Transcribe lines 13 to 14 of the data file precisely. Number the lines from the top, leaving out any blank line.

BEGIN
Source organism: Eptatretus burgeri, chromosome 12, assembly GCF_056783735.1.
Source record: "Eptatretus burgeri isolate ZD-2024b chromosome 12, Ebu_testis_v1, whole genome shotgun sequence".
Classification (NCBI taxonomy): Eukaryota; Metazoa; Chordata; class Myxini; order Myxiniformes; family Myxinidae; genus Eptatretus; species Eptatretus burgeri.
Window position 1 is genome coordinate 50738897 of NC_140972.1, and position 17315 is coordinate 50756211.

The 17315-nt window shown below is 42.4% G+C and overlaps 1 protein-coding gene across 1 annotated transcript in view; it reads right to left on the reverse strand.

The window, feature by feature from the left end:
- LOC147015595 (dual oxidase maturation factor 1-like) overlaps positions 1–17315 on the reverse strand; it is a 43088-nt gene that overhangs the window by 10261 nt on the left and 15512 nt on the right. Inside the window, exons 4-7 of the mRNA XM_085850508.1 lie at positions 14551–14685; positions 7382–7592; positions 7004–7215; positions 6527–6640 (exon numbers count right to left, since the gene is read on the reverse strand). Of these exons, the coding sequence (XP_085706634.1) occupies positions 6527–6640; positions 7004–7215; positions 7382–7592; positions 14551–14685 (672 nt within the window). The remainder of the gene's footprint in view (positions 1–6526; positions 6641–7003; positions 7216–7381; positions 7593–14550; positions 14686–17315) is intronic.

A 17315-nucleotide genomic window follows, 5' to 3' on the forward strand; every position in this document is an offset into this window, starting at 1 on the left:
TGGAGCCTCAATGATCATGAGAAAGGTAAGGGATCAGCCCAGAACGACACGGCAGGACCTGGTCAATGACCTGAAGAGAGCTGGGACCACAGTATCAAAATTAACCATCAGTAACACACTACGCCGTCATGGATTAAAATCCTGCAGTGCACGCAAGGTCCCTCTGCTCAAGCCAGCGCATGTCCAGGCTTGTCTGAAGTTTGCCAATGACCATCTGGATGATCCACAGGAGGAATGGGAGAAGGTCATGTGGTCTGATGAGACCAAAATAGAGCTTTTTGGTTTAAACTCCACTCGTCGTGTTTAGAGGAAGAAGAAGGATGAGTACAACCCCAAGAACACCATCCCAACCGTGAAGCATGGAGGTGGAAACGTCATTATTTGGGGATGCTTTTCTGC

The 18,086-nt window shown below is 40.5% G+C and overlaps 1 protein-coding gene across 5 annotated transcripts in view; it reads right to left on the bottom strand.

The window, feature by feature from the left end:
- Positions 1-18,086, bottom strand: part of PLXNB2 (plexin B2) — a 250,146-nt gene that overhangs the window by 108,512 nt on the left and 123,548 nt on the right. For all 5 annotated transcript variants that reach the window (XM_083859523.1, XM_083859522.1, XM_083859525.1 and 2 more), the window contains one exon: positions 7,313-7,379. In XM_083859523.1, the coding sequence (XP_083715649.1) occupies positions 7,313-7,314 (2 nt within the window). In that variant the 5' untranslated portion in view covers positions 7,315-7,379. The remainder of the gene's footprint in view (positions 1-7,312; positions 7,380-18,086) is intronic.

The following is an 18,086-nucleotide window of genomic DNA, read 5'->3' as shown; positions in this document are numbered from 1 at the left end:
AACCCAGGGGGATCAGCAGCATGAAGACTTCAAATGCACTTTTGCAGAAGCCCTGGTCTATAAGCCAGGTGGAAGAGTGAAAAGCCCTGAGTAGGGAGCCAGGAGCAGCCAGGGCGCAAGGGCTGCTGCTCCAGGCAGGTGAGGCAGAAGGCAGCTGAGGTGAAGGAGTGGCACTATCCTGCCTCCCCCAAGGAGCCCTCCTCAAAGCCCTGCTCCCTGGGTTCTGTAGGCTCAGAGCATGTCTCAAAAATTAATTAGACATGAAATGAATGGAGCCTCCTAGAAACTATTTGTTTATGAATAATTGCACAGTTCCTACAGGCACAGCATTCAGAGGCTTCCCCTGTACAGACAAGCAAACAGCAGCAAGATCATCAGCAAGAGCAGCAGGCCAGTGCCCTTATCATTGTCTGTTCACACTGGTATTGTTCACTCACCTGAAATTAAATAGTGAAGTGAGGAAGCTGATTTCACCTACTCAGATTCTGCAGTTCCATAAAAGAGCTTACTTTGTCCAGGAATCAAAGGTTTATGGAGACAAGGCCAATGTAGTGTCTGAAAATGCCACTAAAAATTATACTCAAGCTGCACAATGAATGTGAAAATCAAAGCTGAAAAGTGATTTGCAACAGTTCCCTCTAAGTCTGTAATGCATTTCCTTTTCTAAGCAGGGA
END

The following is an 18,086-nucleotide window of genomic DNA, read 5'->3' as shown; positions in this document are numbered from 1 at the left end:
AACCCAGGGGGATCAGCAGCATGAAGACTTCAAATGCACTTTTGCAGAAGCCCTGGTCTATAAGCCAGGTGGAAGAGTGAAAAGCCCTGAGTAGGGAGCCAGGAGCAGCCAGGGCGCAAGGGCTGCTGCTCCAGGCAGGTGAGGCAGAAGGCAGCTGAGGTGAAGGAGTGGCACTATCCTGCCTCCCCCAAGGAGCCCTCCTCAAAGCCCTGCTCCCTGGGTTCTGTAGGCTCAGAGCATGTCTCAAAAATTAATTAGACATGAAATGAATGGAGCCTCCTAGAAACTATTTGTTTATGAATAATTGCACAGTTCCTACAGGCACAGCATTCAGAGGCTTCCCCTGTACAGACAAGCAAACAGCAGCAAGATCATCAGCAAGAGCAGCAGGCCAGTGCCCTTATCATTGTCTGTTCACACTGGTATTGTTCACTCACCTGAAATTAAATAGTGAAGTGAGGAAGCTGATTTCACCTACTCAGATTCTGCAGTTCCATAAAAGAGCTTACTTTGTCCAGGAATCAAAGGTTTATGGAGACAAGGCCAATGTAGTGTCTGAAAATGCCACTAAAAATTATACTCAAGCTGCACAATGAATGTGAAAATCAAAGCTGAAAAGTGATTTGCAACAGTTCCCTCTAAGTCTGTAATGCATTTCCTTTTCTAAGCAGGGA